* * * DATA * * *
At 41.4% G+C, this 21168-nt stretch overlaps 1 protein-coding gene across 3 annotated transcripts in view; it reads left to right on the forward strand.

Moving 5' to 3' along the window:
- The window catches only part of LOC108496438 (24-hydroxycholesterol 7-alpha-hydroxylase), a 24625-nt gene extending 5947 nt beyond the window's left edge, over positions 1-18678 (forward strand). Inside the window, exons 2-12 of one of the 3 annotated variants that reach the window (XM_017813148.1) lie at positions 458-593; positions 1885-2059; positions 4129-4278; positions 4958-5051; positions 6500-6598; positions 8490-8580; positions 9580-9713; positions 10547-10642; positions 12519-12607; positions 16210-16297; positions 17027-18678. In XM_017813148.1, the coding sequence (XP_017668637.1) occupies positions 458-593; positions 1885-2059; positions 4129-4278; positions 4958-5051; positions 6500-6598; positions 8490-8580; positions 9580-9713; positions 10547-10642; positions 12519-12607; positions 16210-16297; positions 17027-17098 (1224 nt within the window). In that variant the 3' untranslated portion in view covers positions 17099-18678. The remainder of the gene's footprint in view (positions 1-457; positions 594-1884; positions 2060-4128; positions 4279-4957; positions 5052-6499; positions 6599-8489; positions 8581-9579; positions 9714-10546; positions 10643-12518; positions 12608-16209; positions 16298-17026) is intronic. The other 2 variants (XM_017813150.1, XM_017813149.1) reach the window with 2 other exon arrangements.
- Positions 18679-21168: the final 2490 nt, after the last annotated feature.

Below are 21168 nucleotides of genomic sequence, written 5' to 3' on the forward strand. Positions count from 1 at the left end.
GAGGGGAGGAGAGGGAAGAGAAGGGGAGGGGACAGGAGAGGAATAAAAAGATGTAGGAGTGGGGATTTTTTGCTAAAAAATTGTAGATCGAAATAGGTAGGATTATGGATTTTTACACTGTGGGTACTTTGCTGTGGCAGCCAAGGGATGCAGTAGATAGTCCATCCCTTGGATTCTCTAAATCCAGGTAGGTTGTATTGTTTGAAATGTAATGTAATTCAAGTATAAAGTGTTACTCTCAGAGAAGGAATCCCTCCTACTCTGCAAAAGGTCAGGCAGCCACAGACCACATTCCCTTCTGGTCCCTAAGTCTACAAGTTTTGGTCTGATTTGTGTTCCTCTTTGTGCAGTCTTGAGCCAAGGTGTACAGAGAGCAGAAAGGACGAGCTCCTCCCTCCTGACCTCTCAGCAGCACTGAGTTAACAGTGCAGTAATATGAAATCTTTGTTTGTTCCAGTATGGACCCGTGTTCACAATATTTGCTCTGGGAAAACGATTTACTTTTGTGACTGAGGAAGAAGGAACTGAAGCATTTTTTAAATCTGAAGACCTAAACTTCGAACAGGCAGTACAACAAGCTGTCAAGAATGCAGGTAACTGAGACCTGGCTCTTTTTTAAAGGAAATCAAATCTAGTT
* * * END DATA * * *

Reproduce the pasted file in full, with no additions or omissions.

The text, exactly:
At 41.4% G+C, this 21168-nt stretch overlaps 1 protein-coding gene across 3 annotated transcripts in view; it reads left to right on the forward strand.

Moving 5' to 3' along the window:
- The window catches only part of LOC108496438 (24-hydroxycholesterol 7-alpha-hydroxylase), a 24625-nt gene extending 5947 nt beyond the window's left edge, over positions 1-18678 (forward strand). Inside the window, exons 2-12 of one of the 3 annotated variants that reach the window (XM_017813148.1) lie at positions 458-593; positions 1885-2059; positions 4129-4278; positions 4958-5051; positions 6500-6598; positions 8490-8580; positions 9580-9713; positions 10547-10642; positions 12519-12607; positions 16210-16297; positions 17027-18678. In XM_017813148.1, the coding sequence (XP_017668637.1) occupies positions 458-593; positions 1885-2059; positions 4129-4278; positions 4958-5051; positions 6500-6598; positions 8490-8580; positions 9580-9713; positions 10547-10642; positions 12519-12607; positions 16210-16297; positions 17027-17098 (1224 nt within the window). In that variant the 3' untranslated portion in view covers positions 17099-18678. The remainder of the gene's footprint in view (positions 1-457; positions 594-1884; positions 2060-4128; positions 4279-4957; positions 5052-6499; positions 6599-8489; positions 8581-9579; positions 9714-10546; positions 10643-12518; positions 12608-16209; positions 16298-17026) is intronic. The other 2 variants (XM_017813150.1, XM_017813149.1) reach the window with 2 other exon arrangements.
- Positions 18679-21168: the final 2490 nt, after the last annotated feature.

Below are 21168 nucleotides of genomic sequence, written 5' to 3' on the forward strand. Positions count from 1 at the left end.
GAGGGGAGGAGAGGGAAGAGAAGGGGAGGGGACAGGAGAGGAATAAAAAGATGTAGGAGTGGGGATTTTTTGCTAAAAAATTGTAGATCGAAATAGGTAGGATTATGGATTTTTACACTGTGGGTACTTTGCTGTGGCAGCCAAGGGATGCAGTAGATAGTCCATCCCTTGGATTCTCTAAATCCAGGTAGGTTGTATTGTTTGAAATGTAATGTAATTCAAGTATAAAGTGTTACTCTCAGAGAAGGAATCCCTCCTACTCTGCAAAAGGTCAGGCAGCCACAGACCACATTCCCTTCTGGTCCCTAAGTCTACAAGTTTTGGTCTGATTTGTGTTCCTCTTTGTGCAGTCTTGAGCCAAGGTGTACAGAGAGCAGAAAGGACGAGCTCCTCCCTCCTGACCTCTCAGCAGCACTGAGTTAACAGTGCAGTAATATGAAATCTTTGTTTGTTCCAGTATGGACCCGTGTTCACAATATTTGCTCTGGGAAAACGATTTACTTTTGTGACTGAGGAAGAAGGAACTGAAGCATTTTTTAAATCTGAAGACCTAAACTTCGAACAGGCAGTACAACAAGCTGTCAAGAATGCAGGTAACTGAGACCTGGCTCTTTTTTAAAGGAAATCAAATCTAGTT